We seemed to miss the worst of the recent storm but it was still pretty windy.

I love the sea in that kind of weather and went to the shore to watch the waves. When I was wee I used to do the same, sitting on the rocks, defying the waves like a latter-day King Canute, usually getting joyfully soaked.

If I’m being honest I still have that inner child that loves defying the rage of the sea. Of course, I know I will lose, but with my feet firmly on the land the worst that can hopefully happen is that I will return home drookit.

Not so, of course, for those at sea. Storms and raging winds are one thing if you’re standing safely on the rocks, but I always spare a thought for those who are in the waves. So much of our history is dominated by sea storms. For example, the relics of St Andrew landed in Scotland because of a storm and Queen Margaret’s fate was determined by storm-ridden seas as she was forced to seek shelter in Scotland. The list of people shipwrecked on our shore is a long one. But this is dwarfed by those whom the sea had claimed.

We have been a seafaring nation, surrounded by the sea, so no wonder it has dominated our history and identity. Most of us have lost that direct connection as we don’t travel so much by sea anymore. But for fishermen the relationship with the sea remains close. One fisherman I once spoke to always referred to the sea as “her”. He talked of her moods, and the need to understand them. Fishermen and their families more than anyone else have understood that she can give you a living but that she also holds your life to ransom every time you venture upon her.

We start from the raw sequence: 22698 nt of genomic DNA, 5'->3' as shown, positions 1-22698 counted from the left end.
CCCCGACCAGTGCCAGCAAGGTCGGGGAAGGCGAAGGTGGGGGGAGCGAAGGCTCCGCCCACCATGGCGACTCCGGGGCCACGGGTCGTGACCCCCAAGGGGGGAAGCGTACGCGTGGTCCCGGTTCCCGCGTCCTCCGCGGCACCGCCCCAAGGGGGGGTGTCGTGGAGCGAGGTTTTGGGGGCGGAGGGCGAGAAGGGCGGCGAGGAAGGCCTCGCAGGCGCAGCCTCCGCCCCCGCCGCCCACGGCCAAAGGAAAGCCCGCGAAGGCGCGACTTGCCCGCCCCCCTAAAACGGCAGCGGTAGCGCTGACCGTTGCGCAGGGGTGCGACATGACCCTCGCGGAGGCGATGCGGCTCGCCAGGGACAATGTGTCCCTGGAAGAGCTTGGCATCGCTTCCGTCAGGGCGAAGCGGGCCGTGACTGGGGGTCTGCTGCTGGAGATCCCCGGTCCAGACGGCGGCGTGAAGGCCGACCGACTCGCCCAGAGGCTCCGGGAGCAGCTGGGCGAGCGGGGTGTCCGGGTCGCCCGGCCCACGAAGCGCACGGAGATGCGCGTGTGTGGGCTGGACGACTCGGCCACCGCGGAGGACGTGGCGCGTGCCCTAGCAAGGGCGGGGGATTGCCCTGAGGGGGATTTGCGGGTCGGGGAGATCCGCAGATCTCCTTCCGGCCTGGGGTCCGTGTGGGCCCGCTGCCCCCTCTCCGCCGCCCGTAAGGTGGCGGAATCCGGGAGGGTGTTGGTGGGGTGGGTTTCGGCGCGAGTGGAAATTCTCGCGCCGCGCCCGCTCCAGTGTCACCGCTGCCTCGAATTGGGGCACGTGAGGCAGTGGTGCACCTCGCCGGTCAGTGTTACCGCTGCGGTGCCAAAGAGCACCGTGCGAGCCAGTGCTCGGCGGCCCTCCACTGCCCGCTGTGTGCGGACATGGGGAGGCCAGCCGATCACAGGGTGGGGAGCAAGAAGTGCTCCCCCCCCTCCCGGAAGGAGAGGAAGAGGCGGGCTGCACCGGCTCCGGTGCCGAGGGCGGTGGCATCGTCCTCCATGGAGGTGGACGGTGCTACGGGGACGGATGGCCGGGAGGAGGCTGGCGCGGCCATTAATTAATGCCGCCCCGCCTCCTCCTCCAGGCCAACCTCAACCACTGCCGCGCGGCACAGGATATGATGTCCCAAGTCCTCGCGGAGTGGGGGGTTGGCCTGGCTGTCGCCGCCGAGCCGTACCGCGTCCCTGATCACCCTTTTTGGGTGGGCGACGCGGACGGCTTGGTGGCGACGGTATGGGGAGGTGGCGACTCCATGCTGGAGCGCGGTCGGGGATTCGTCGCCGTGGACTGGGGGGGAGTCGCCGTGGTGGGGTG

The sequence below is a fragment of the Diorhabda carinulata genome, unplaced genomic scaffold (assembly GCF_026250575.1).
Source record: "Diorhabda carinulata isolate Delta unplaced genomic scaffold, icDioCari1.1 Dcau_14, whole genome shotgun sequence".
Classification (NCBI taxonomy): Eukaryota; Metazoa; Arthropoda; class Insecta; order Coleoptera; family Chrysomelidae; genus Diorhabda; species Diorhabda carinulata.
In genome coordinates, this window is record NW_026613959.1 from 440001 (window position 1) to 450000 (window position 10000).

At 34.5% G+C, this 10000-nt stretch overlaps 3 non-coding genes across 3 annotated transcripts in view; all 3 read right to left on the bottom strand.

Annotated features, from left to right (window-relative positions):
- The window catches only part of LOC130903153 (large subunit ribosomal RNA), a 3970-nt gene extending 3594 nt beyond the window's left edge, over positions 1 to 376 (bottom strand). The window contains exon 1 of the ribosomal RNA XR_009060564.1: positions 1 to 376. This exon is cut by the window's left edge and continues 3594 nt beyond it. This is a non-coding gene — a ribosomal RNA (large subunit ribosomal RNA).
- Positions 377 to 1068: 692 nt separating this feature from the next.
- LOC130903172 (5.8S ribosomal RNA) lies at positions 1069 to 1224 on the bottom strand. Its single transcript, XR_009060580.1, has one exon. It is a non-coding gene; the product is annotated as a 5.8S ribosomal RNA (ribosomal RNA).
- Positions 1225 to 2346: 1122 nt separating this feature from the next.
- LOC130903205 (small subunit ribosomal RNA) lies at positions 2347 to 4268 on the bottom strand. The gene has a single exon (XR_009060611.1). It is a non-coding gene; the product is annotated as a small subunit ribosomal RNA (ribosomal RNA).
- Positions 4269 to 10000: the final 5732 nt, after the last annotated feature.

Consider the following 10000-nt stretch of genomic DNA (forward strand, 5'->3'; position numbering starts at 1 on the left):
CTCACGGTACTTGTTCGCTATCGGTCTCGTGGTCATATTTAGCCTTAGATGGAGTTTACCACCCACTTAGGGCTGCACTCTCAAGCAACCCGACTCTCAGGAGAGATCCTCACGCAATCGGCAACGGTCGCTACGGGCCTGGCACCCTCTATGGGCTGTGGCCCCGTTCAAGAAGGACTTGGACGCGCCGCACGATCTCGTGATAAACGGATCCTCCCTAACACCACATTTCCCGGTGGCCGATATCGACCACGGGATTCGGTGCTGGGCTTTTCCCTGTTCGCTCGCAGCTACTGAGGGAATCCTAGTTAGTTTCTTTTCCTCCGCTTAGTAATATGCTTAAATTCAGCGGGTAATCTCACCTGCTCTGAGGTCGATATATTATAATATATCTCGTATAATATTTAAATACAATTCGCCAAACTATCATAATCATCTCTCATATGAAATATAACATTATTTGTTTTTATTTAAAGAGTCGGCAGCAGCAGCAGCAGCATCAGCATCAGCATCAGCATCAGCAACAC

No wonder the fishing communities had so many superstitions. If two seagulls were seen flying together it was an ill wind and so bad luck, and you shouldn’t go fishing. If you saw a rabbit or hare it was bad luck, and so you shouldn’t go fishing. If someone mentioned an unlucky word, like pig or salmon, you shouldn’t go fishing. If you saw a minister it was really bad luck so you shouldn’t go fishing. If someone wished a fisherman good luck, then that was actually bad luck, so you shouldn’t go fishing. If a fisherman got wet feet before getting into his boat it was bad luck. There were many others and it’s a surprise that fishing ever took place!

It was a minefield of belief framed by the unpredictability of the sea’s moods, the changes of which could literally mean life or death. I have no doubt that seafarers even today still have a catalogue of such superstitions and customs.

Being a minister in a fishing community demanded respect for these beliefs. The Rev Andrew Simpson was minister of Dunbar in the late 16th century, and he knew the ways of the fishing community. But as the post-Reformation minister of the town he saw it as his job also to instil and promote what he considered to be Godly ways. The following tale has been related by John Mackay Wilson, and is known as a legend of Dunbar.